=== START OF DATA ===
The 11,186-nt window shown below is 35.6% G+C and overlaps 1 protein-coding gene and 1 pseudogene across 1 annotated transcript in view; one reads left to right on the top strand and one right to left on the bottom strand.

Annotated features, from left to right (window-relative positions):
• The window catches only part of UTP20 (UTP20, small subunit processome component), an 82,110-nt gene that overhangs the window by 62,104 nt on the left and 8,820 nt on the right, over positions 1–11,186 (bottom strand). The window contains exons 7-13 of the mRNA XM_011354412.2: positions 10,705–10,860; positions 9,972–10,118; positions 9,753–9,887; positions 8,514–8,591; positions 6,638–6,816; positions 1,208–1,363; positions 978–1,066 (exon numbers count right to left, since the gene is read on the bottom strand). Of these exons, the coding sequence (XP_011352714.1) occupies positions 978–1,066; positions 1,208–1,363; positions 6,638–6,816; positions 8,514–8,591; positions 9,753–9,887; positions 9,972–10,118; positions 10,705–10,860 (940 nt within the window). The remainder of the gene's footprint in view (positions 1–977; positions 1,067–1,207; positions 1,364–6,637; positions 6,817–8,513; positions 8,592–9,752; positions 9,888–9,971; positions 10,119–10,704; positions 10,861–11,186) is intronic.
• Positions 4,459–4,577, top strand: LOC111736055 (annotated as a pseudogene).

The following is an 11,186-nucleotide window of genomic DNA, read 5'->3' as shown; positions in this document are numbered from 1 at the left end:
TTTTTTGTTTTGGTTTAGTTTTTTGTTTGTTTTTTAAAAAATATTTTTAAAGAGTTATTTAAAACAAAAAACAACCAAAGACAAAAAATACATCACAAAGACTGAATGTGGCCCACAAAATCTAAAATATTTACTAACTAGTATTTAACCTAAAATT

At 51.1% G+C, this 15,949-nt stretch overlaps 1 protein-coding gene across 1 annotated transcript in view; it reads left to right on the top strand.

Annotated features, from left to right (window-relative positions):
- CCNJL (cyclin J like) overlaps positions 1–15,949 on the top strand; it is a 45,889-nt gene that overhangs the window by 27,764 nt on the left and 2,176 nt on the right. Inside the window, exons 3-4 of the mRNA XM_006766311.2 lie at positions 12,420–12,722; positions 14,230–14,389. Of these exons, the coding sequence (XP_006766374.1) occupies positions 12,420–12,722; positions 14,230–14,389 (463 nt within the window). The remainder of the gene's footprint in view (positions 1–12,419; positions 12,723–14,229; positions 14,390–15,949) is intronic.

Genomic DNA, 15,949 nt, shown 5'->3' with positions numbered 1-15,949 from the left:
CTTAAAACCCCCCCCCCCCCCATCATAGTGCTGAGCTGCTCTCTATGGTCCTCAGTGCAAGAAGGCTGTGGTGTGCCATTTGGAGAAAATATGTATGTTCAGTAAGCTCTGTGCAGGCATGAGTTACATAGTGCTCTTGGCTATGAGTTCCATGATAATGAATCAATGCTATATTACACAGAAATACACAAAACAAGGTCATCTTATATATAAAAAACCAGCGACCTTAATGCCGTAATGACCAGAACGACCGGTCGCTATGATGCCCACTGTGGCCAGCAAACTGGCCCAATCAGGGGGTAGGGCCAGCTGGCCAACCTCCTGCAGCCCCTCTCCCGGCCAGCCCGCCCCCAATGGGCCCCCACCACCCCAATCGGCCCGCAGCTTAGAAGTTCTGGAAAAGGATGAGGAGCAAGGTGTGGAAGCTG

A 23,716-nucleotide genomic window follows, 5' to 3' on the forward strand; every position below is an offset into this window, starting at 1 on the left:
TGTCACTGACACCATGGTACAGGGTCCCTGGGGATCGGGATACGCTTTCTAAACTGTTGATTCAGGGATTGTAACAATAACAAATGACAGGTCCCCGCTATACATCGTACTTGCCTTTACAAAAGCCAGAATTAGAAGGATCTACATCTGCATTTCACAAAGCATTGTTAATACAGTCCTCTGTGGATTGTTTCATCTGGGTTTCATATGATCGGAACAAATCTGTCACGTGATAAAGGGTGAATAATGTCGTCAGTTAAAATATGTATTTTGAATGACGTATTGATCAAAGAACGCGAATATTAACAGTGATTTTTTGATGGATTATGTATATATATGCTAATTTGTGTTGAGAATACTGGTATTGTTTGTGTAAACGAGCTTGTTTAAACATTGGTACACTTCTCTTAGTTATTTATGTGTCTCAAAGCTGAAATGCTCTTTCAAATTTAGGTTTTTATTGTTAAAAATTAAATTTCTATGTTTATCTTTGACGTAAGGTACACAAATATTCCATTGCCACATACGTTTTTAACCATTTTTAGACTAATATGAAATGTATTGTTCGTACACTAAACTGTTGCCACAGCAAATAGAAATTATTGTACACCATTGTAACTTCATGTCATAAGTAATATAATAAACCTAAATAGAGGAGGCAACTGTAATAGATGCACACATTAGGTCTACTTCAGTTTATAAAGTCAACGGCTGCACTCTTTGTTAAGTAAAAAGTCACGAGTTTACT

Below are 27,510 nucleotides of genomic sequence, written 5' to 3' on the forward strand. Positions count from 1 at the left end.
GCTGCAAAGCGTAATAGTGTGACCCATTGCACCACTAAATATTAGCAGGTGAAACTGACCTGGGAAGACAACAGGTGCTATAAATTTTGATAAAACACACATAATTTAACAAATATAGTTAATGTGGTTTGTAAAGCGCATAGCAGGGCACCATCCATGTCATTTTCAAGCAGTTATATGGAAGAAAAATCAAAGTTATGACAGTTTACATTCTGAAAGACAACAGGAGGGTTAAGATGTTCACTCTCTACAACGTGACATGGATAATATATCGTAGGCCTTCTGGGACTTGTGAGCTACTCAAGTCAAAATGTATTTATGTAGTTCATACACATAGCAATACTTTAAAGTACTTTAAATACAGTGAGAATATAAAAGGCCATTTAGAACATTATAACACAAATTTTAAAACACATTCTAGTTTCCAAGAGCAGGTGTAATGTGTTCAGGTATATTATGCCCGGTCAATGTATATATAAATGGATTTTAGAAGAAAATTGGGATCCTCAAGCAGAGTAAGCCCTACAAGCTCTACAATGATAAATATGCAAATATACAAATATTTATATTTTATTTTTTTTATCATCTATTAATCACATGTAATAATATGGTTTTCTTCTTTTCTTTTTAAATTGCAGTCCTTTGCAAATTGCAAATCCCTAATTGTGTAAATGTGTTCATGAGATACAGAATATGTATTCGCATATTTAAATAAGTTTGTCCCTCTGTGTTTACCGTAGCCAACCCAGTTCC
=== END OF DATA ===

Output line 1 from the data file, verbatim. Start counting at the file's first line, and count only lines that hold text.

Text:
The 11,186-nt window shown below is 35.6% G+C and overlaps 1 protein-coding gene and 1 pseudogene across 1 annotated transcript in view; one reads left to right on the top strand and one right to left on the bottom strand.